This foldable BW screen is a highly cost-effective option, which works perfectly well with all reversing cameras and doesn't look as cheap as the price suggests.
Most people looking to buy a reversing camera don't have a great deal knowledge about how they work, and therefore don't know what to look out for when choosing one.
Rear-view cameras are a great safety feature for cars, helping to eliminate accidents while parking and reducing the stress and anxiety of trying to squeeze into a tight spot using just your mirrors for guidance.
However, with so much technical information regarding how reversing cameras work, how to fit them and how to choose the right one - many motorists are put off from buying one.
Here we explain everything you need to know about reversing cameras before you buy one...
Field of view
Perhaps the biggest consideration to make when buying a reversing camera is how much you can see.
The most important factor to consider then is the field of view, which is determined by the size of the sensor and the focal length of the lens.
Just like a normal camera, the bigger the sensor the better image quality you get, the better it works in low light and the wider viewing angle it offers.
For example, a reversing camera with a 1/4" sensor will provide a viewing angle of just 60 - 90 degrees, while a 1/3" sensor will deliver approximately 120 degrees. The difference might not sound big, but it makes a huge difference to how much you can see in your monitor.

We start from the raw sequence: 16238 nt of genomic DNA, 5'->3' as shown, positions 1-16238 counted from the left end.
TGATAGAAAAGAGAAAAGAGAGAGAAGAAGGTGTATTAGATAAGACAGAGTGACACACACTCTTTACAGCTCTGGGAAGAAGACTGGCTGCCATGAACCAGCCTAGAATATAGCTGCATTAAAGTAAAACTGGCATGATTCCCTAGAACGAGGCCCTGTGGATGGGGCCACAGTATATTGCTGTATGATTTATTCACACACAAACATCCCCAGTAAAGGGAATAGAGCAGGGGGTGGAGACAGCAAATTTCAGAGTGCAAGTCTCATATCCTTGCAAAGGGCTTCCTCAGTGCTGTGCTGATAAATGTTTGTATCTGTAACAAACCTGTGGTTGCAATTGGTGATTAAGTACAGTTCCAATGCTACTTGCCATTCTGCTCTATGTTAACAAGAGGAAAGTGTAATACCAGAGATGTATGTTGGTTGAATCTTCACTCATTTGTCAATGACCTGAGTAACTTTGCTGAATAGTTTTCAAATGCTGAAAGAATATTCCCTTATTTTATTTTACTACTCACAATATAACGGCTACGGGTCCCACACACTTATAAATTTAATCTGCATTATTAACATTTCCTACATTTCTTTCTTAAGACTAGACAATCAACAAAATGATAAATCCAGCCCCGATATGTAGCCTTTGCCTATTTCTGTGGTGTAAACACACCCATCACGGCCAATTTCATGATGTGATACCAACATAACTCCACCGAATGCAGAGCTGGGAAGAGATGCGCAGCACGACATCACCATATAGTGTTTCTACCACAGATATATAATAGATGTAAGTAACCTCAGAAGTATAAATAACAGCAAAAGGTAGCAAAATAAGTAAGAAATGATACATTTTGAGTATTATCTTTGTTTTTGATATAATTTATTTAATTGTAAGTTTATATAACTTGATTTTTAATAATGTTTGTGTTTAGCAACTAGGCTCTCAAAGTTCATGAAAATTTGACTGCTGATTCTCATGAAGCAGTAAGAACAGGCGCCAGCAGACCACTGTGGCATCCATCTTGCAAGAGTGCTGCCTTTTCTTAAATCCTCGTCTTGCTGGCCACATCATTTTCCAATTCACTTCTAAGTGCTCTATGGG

You may see rear view cameras on sale that boast even higher fields of view (such as 180 degrees and even 210 degrees). While these may sound like you get a more comprehensive view of what is behind your car while reversing, these cameras actually create a fisheye lens effect - making it more difficult to judge what is behind you.
We would recommend sticking to cameras that deliver a 120-degree field of view where possible, as these offer the best overall performance.
Choosing a camera with the right sensor counts for nothing if the monitor isn't of a high enough quality.
You may see some CRT monitors still on sale, but this is old technology and not good enough to deliver a clear image from your camera.
For the best quality image, you should be looking for monitors with an LCD display - particularly those with a TFT-LCD display. That stands for Thin-film-transistor liquid-crystal display and offers improved image quality with better contrast than normal LCD.
You also need to consider the screen size of the monitor - and where it will fit inside your car. The bigger the screen, the better you can see the display - but you don't want this to get in the way of your field of vision.
Monitors tend to be available with 5", 7", 9" or 10" screens - and it is purely a personal decision on which one to get.
If your vehicle has a built-in display screen, such as a sat-nav screen, then a reversing camera can be plugged directly into that so you don't need a separate monitor.